The Art of Cross Training
Even running junkies need a little change of pace.
According to my training schedule, it was my day “off” but I was itchin’ for some form of cardiovascular activity. As I said in my previous post, running can easily become addictive. The health benefits from a lifestyle of running are phenomenal, but overusing the same muscles and joints can lead to injury and derail your hard work. Enter the art of cross training.
As I get closer and closer to the big day, the miles I put on my body and time and energy I spend running and training increase, definitely causing some pain and discomfort at times. Pavement and concrete are very unforgiving surfaces. My muscles have been feeling extra tight after my long runs due to the decrease in temperatures and the recent runs in the “thundersnow.” I am too chicken to put myself in the recommended ice bath, so Bikram yoga was the way to go.
Bikram yoga, also known as hot yoga, is practiced in a studio usually kept at about 105 degrees to facilitate deeper stretching and injury prevention, while reducing stress and tension, a.k.a. EXACTLY what I needed.
Repetitive actions, such as running, can create unbalanced and excessively tight bodies. The endorphins that give runners such a positive feeling (remember “runners high”?) also can mask the pain of oncoming injuries, so trying out other forms of activity is important.
Tonight’s class was exactly what I needed in my training life. The change of scenery from the trails and streets of D.C. to the warm studio was welcoming and the class was challenging in totally different ways from running. I was shaking, sweat was pouring off of me and it took every ounce of mental energy I had to focus on breath and to hold some of the poses our teacher had us in for way longer than I’m used to. In addition to the long holds, there were plenty of vinyasas to keep that internal fire burning. I loved every second of it–including what felt like millions of chaturangas, mountain climbers and side planks. I could wring sweat out of my clothes and mat after class–gross and awesome.
I got lucky: my instructor is a big marathon runner who uses yoga as a stretching outlet, so of course I used this opportunity to pick his brain about the benefits of yoga to an endurance runner. I learned that there are three basic yoga poses that runners can benefit from the most:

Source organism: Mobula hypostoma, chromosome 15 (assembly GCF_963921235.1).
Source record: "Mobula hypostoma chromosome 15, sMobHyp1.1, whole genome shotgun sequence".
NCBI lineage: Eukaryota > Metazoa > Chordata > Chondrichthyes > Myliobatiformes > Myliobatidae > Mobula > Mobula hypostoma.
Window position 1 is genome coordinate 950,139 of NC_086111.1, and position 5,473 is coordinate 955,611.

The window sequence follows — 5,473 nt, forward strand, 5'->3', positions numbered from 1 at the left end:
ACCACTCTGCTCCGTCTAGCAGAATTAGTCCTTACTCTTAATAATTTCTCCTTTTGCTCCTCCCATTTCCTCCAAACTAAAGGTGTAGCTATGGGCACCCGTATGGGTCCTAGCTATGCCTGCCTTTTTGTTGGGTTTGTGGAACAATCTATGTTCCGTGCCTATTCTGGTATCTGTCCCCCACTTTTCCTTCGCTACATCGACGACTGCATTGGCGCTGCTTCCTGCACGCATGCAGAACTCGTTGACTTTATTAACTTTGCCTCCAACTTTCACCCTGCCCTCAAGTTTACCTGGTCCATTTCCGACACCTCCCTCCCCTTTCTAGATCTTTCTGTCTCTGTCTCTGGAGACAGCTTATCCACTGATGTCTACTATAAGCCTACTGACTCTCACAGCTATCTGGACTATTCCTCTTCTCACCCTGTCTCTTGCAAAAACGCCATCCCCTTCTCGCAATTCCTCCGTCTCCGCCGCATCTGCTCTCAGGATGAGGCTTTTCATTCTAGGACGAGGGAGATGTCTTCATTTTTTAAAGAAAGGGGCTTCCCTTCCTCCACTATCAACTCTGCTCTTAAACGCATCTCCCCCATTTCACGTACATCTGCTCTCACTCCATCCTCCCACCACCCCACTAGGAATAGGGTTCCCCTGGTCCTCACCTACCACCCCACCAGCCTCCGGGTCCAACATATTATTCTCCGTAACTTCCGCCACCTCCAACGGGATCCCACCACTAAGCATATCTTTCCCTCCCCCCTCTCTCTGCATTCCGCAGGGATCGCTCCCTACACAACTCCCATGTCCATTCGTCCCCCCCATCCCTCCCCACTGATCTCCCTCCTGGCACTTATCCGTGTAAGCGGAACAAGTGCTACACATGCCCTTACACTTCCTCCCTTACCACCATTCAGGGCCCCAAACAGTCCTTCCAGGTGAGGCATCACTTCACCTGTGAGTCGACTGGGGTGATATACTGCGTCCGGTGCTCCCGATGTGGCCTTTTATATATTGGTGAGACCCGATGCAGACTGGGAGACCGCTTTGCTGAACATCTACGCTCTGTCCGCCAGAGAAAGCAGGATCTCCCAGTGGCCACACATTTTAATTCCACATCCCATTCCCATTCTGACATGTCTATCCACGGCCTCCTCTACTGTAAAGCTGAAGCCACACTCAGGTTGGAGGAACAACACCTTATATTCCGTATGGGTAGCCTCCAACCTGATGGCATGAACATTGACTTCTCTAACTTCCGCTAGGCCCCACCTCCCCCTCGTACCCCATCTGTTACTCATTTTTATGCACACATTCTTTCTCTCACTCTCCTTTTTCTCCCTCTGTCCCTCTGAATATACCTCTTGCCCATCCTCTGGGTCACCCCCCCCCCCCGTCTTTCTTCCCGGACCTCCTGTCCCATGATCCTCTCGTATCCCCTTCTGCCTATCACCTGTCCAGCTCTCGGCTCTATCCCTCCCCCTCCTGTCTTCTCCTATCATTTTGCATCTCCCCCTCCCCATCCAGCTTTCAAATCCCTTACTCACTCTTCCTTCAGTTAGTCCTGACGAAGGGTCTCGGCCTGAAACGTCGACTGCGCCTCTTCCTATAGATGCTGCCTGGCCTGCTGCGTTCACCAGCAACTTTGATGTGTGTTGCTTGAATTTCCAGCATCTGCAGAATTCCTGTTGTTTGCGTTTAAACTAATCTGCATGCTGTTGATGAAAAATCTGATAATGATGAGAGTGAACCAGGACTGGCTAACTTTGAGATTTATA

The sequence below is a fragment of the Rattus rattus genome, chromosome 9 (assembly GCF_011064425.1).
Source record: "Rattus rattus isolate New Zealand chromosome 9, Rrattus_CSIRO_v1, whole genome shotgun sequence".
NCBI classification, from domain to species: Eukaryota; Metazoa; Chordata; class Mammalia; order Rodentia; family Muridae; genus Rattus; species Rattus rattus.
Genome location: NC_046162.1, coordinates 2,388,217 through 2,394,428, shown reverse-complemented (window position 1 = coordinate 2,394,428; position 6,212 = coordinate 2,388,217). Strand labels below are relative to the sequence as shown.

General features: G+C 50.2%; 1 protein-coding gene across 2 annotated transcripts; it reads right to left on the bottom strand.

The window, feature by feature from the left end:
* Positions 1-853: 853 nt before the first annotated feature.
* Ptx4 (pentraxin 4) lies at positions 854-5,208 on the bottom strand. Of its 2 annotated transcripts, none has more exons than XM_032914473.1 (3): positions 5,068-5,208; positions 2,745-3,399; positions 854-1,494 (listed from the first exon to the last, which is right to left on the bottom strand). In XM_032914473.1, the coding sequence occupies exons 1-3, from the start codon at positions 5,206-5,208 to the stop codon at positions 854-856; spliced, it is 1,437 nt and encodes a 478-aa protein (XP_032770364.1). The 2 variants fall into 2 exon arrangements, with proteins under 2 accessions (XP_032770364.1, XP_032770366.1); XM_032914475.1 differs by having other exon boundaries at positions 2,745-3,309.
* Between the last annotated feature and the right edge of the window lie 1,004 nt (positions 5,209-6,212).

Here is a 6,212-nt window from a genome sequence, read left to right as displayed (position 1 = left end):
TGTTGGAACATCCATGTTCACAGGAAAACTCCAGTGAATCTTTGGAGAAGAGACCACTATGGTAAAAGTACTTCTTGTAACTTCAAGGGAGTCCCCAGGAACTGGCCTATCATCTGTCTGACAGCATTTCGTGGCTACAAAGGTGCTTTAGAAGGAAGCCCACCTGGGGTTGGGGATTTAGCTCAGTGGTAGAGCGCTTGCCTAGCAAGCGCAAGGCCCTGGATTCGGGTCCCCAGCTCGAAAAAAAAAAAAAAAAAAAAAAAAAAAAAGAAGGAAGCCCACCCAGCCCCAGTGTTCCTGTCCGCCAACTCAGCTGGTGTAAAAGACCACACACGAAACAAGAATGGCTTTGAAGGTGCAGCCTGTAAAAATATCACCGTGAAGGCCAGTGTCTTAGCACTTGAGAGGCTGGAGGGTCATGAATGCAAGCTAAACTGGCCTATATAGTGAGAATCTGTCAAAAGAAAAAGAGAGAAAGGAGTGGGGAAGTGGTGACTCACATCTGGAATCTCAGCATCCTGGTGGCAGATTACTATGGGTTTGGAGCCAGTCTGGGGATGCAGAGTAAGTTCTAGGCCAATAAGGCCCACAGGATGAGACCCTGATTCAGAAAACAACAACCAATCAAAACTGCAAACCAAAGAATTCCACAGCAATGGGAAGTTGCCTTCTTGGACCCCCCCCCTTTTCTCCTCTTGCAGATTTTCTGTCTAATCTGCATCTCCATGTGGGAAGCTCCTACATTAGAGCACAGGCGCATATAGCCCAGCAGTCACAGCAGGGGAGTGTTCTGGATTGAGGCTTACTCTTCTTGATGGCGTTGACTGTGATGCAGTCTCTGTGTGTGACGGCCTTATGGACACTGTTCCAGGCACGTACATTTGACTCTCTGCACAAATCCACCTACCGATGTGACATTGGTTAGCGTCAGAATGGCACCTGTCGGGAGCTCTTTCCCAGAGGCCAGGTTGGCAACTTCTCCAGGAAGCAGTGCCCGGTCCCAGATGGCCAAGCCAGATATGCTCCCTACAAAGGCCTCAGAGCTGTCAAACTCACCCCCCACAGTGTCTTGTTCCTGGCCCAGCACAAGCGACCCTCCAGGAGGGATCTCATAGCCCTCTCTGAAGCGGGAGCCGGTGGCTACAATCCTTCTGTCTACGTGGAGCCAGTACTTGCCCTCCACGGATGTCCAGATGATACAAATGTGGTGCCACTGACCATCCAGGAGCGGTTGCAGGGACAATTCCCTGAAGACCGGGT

(1) Downward Facing Dog
WHY? The benefits for runners include stretching the calves, achilles, arches, hamstrings, low back and upper back.
HOW? Come to hands and knees with wrists aligned under shoulders and knees under hips. Tuck your toes and push your hips up to straighten your legs. Spread your fingers wide and press into your hands. Feet should be about hip distance apart. Think about tilting your hips upwards, almost like you are trying to curve your low back. Press down through your heels to feel a deep stretch in your hamstrings and achilles. You might want to “walk your dog” by alternating bending and straightening your knees to really get into the legs. Relax your head and neck (gaze should be at the navel) and try to pull your shoulders away from your ears.
(2) Low Lunge
WHY? Low lunge is beneficial because you stretch the Psoas which is the muscle most commonly responsible for low back pain. The Psoas is the main hip flexor and connects the lower body to the torso. When it is tight, runners can lose range of motion in their hips, low back and shoulders.
HOW? Step one foot forward between the hands and drop down to one knee. Make sure that your knee is aligned over your ankle. Slide the back leg back until you feel a comfortable stretch in the thigh and groin. Arms sweep overhead and chest lifts. Hold for at least 30 seconds on each side and then proceed to the second variation.
WHY? Amazing hip opener that also stretches the groin, thighs, back and psoas.
HOW? From down dog, bring the right leg forward and bend the knee, bringing the knee down behind the right hand. Your goal (eventually) is to have the leg at a 90 degree angle but you will not be there when starting out. Flex the right toes toward the right shin and roll over onto your left hip so that your hips are even and facing the floor. Left thigh, knee and top of foot should be facing down. Option one is to sit up and press into your hands to feel the stretch. Hold for at least 30 seconds on each side if not much longer–up to three to five minutes.
After a fantastic session along with my new knowledge of poses to benefit my running, consider my venture into cross training a success. It definitely helped me loosen up, stretch out and feel prepared to take on my long, training run this Saturday with the Team.